Determining production gains from N,P,K inputs on Australian dairy farms

Year of study: 2012

Project owner: Future Farming Systems Research Division, Department of Primary Industries Victoria

Contacts: Cameron J. P. Gourley, Sharon R. Aarons

Project details


The cost of manufacturing fertilisers, principally associated with the cost of fossil fuels, is expected to rise substantially in real terms in coming decades and consequently fertiliser use will become a larger part of dairy farm operating costs. Many farms have already high soil fertility levels with limited production gains from further fertiliser expenditure. In this study we investigated nitrogen (N), phosphorus (P) and potassium (K) whole-farm balances and existing soil nutrient levels on 41 contrasting dairy operations across Australia.

Hypotheses/conceptual models

There are opportunities on many dairy farms to reduce or exclude fertiliser inputs.

Basis of Study

Total N, P and K inputs onto dairy farms, mainly in the form of feed and fertiliser, are usually much greater than the outputs of P, K and Nin milk, animals, and crops(VandeHaar and St-Pierre 2006). These surpluses tend to increase as farms intensify and stocking rates increase. Excess P and K on dairy farms can result in increasing soil P and K levels beyond agronomic requirements (Weaver and Reed, 1998). Unlike P and K, N is not significantly buffered by soils, and where N is applied in high concentrations such as indung, urine or fertiliser, losses through volatilization and leaching can be high (Rotz et al.,2005). The challenge of optimising the production potential and profitability of nutrient inputs in animal agriculture while reducing negative environmental effects is faced by most industrialized countries (Steinfeld et al. 2006) including Australia. Animal agriculture is now commonly recognised as the dominant contributor of nutrient inputs to water bodies because of its extensiveness (Department of Water 2010).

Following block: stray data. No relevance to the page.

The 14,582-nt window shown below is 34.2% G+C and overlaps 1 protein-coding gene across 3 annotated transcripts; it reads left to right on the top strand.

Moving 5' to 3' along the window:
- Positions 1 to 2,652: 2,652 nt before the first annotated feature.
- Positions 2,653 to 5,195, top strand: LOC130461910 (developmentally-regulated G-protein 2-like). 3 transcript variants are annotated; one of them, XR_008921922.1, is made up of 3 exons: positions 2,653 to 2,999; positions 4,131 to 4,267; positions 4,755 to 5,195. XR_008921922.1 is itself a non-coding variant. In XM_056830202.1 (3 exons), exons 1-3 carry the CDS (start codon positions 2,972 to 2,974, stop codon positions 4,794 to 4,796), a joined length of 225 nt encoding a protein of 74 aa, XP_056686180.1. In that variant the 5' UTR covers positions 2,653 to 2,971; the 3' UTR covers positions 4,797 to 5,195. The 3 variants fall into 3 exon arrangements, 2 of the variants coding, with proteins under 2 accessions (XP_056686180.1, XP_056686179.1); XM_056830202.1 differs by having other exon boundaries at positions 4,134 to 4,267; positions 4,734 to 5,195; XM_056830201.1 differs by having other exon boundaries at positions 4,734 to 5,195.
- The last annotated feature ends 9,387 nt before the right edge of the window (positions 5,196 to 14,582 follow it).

Summary of key messages/findings

The results suggest that there are opportunities on many dairy farms to reduce or exclude fertiliser inputs.

We found that there are large excesses of N, P and K on a broad range of dairy operations across Australia and that nutrient surpluses and wi thin farm nutrient distribution was related to stocking rate and milk production per ha . While there was a positive relationship (P<0.001) between milk production and N fertiliser inputs, there was no overall relationship between P and K fertiliser inputs and milk producti on.